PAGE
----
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Last updated on July 27th, 2017 at 02:38 pm
Merry Christmas to … the world:
This week, Freedom House released its survey for 2005. The survey grades each country (from a best of 1 to a worst of 7) and then simplifies these scores into a broader categorization of “free,” “partly free” or “not free.” (For example, the U.S. and Australia are “free”; Burma and Cuba are “not free”; Turkey and Nigeria are “partly free.”) Because countries usually evolve gradually, not many of the numeric scores change in any one year, and even a rise or fall in a country’s score is usually insufficient to move it from one of the three broad categories to another.
This year, however, more countries than usual changed category. Eight countries plus the Palestinian Authority, not yet officially a country, moved up — either from “not free” to “partly free” or from “partly free” to “free.” Four countries moved down. In all, this made it a good year for freedom.
The piece offers some credit for this to George W. Bush’s “strategy of promoting freedom and democracy, including by means of war in Iraq”:
Saad Edin Ibrahim, the dean of Egyptian dissidents and an opponent of the war in Iraq, said recently that it had “unfrozen the Middle East just as Napoleon’s 1798 expedition did.”
Merry Christmas to … US forces:
Rumsfeld helped serve the soldiers a dinner of rib-eye steak, lobster, crab legs, Cornish game hens and all the seasonal fixings. Grinning widely and wearing a white cooks hat, he worked his tongs as many of the soldiers snapped pictures of him and politely asked for their helpings.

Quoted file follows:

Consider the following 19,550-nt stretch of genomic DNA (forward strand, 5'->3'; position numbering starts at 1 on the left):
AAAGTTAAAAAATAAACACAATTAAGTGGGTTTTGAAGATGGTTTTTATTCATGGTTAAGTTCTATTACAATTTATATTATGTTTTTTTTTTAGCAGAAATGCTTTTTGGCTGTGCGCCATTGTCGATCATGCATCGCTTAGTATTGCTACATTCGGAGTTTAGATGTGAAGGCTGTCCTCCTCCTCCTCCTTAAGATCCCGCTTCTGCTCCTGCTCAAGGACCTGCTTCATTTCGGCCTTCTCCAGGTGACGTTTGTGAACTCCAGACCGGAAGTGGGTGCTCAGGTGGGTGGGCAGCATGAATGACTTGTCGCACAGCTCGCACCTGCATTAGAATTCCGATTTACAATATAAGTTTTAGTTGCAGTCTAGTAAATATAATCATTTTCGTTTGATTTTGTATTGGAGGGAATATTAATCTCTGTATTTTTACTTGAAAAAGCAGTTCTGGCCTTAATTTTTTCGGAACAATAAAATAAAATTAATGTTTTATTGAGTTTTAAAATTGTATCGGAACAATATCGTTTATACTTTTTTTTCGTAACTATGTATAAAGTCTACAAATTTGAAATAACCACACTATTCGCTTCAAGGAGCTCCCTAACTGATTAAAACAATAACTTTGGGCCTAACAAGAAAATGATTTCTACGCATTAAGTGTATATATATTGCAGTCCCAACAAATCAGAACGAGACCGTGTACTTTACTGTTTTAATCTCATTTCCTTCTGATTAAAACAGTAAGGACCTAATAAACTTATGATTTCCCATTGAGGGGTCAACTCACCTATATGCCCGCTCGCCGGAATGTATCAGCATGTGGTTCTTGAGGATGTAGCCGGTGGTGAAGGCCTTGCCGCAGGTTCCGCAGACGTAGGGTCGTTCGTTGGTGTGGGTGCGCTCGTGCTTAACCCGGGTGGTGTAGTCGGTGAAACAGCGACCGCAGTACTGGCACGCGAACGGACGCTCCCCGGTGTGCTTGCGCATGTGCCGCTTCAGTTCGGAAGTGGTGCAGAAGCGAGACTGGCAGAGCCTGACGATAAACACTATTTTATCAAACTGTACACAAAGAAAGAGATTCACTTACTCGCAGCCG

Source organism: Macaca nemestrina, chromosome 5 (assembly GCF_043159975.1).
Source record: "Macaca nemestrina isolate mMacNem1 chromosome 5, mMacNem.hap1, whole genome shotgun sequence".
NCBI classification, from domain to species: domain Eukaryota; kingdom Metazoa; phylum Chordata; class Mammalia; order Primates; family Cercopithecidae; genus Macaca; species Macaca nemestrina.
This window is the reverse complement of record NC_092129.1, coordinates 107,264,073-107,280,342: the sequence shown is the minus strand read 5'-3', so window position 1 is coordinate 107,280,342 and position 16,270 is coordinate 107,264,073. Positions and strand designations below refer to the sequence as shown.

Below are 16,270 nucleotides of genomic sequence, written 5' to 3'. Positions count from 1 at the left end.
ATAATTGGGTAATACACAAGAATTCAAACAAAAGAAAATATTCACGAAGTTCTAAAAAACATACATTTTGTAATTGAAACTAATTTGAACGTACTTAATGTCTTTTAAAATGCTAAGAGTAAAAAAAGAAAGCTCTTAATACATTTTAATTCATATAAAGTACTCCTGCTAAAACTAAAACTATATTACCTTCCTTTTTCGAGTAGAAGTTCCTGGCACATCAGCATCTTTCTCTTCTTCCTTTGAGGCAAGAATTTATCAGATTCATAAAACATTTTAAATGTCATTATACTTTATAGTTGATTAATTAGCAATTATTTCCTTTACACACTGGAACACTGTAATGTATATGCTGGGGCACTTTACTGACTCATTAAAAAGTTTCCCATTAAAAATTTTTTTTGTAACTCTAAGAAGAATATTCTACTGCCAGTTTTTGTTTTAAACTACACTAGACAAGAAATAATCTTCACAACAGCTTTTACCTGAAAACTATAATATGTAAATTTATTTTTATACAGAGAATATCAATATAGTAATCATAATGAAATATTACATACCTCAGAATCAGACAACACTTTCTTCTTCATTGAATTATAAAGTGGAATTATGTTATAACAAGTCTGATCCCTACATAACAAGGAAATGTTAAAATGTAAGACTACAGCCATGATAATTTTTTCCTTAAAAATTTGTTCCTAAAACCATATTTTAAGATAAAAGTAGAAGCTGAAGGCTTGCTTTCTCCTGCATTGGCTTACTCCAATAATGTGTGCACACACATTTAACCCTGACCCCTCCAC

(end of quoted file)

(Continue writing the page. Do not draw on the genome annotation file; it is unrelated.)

“Steak’s the big seller tonight,” he declared after the first several dozen soldiers had gone through the line.
According to Lib Dem calculations, a team of nine reindeer would emit methane with a global-warming impact equivalent to 40,667 tonnes of carbon dioxide as they covered the 122 million miles needed for Santa to deliver presents to every house in the world.
This makes his sleigh ride almost as environmentally unfriendly as an aircraft, which would produce 41,480 tonnes of CO2 on the Christmas Eve trip.
And saaaaad Christmas to … The Independent’s Martin Hickman:
Gifts are made at factories that use lots of energy and contribute to global warming. Finite and diminishing natural resources such as metals go into them. In particular, plastics use a high amount of oil, yet these goods are often poor quality and disposable, something especially so for toys at Christmas.
Transporting these products to the shops results in more energy use and pollution.
Intensive food production to sate our festive appetite discourages wildlife and allows pesticides to leach into streams and rivers …
The only bright spot environmentally is that while we are stuffing our mouths with food or ripping open our presents (wrapped with disposable paper), we are not jumping into our cars and spewing pollution from the exhaust pipes. Or working in factories to supply goods for the next Christmas.
Actually, reducing pollution is bad for the environment. Martin hasn’t been keeping up with the very latest scientific discoveries.